Brother Sewing Machine

Relationship: Child of im/migrant

When my mom came to New York, my dad barely had any furnishings in his apartment. She immediately began working to fulfill the shortcomings. The windows were barren and overwhelmingly sunny, so she started to make curtains. She spent hours hand-stitching lace and seams onto white material. Later, my dad bought her the white Brother sewing machine. Even then it was an old, outdated machine, but it reminded my mom of the sewing machine she had back home in India. My parents barely had any money, but still excitedly bought it.  When my mom came to New York, this sewing machine was her first possession, and she would soon utilize the machine to put her sewing skills to use. While my dad was at school, my mom built their home. She furnished her small studio with curtains, pillow covers, quilts, and furniture slips.  Soon, my mother would take a job at a small company to pay the $800 rent; sewing was now moved to the weekends. She’d make Indian dresses for me and my sisters, or dresses for Halloween, birthdays, and weddings. Her family would grow, her financial circumstances would change, but the one object that has remained for my mother is this sewing machine. She’s utilized it to make ends meet and stretch her earned money to new lengths. The Brother machine is one of the first tools she used to shape her family in America. It’s been with her for the past 28 years, a connection to both her past in India and her promising, challenging future in the United States.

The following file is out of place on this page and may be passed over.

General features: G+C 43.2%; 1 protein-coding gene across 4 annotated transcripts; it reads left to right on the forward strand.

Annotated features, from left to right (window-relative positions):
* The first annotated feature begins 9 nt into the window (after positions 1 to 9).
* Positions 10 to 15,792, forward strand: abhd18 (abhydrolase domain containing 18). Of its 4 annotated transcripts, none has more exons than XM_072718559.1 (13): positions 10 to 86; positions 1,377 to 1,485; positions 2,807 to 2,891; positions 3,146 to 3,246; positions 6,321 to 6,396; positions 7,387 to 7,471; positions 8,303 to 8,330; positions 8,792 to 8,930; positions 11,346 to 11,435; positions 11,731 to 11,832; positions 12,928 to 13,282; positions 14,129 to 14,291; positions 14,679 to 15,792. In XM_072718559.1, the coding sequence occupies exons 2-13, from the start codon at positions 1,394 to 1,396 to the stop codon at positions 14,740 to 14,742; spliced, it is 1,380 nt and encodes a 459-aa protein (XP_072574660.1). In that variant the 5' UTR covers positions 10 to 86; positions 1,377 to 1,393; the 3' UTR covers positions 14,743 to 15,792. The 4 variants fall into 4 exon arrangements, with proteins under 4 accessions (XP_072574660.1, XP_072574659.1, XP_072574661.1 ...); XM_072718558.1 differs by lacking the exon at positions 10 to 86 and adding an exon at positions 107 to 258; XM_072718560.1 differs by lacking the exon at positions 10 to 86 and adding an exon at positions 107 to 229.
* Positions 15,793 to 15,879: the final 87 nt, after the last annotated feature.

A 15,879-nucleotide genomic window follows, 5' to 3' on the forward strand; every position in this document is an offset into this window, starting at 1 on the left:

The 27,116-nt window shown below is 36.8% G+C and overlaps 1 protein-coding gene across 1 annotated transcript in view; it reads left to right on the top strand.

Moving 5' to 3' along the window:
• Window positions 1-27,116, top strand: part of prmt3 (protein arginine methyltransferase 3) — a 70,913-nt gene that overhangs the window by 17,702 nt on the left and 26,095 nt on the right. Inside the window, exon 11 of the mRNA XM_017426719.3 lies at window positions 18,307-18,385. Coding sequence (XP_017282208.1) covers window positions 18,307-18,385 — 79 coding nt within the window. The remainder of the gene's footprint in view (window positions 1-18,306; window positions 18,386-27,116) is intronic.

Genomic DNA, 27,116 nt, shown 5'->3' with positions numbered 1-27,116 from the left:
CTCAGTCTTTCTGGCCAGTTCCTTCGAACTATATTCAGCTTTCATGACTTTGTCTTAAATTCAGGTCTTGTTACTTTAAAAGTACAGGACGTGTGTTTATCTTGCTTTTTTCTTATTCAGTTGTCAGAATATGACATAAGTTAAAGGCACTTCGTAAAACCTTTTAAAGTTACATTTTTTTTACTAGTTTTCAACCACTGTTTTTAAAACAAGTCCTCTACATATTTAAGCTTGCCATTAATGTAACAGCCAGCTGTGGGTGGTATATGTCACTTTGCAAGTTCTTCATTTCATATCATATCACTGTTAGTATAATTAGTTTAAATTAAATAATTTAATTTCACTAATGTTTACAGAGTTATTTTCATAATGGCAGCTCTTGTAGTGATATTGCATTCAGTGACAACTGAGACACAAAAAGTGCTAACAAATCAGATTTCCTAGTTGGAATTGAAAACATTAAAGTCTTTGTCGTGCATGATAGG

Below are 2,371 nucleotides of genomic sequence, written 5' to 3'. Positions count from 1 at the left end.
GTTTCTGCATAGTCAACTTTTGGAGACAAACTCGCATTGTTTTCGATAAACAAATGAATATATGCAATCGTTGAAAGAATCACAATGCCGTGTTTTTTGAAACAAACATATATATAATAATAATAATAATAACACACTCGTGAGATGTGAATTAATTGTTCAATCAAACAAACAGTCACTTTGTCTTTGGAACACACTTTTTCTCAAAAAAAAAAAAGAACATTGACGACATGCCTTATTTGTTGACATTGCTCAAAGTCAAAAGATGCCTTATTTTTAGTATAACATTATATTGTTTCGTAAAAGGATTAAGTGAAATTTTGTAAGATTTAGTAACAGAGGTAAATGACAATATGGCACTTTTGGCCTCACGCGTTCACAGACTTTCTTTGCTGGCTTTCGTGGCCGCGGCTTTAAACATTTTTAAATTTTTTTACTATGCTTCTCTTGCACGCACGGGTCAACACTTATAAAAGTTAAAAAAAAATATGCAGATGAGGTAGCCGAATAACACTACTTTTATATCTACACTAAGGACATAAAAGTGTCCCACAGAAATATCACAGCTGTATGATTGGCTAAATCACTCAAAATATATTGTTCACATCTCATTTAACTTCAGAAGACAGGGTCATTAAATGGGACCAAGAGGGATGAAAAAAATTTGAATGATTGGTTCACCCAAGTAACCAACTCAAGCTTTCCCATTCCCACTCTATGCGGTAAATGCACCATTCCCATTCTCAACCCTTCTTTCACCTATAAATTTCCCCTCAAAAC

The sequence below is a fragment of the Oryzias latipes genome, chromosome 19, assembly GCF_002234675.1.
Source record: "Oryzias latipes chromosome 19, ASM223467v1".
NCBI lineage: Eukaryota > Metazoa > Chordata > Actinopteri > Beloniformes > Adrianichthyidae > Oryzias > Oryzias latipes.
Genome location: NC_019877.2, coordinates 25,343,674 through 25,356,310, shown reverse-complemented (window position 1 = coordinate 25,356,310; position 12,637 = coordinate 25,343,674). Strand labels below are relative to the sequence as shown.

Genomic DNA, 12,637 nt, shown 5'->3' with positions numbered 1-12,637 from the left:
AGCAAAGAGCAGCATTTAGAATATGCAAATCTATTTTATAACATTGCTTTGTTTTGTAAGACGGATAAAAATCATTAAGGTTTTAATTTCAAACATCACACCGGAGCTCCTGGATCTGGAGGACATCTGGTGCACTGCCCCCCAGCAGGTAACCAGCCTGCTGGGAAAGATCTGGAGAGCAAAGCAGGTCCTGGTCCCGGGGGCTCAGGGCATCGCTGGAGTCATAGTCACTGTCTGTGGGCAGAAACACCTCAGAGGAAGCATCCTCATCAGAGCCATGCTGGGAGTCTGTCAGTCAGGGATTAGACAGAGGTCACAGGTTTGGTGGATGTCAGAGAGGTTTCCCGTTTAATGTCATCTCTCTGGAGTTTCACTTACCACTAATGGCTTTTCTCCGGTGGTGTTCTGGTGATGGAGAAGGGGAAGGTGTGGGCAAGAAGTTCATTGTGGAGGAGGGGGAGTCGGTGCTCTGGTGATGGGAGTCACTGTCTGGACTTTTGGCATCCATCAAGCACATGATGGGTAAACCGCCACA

Year: 1989

– Abir Petiwala

Relationship:  Child of im/migrant Child of im/migrant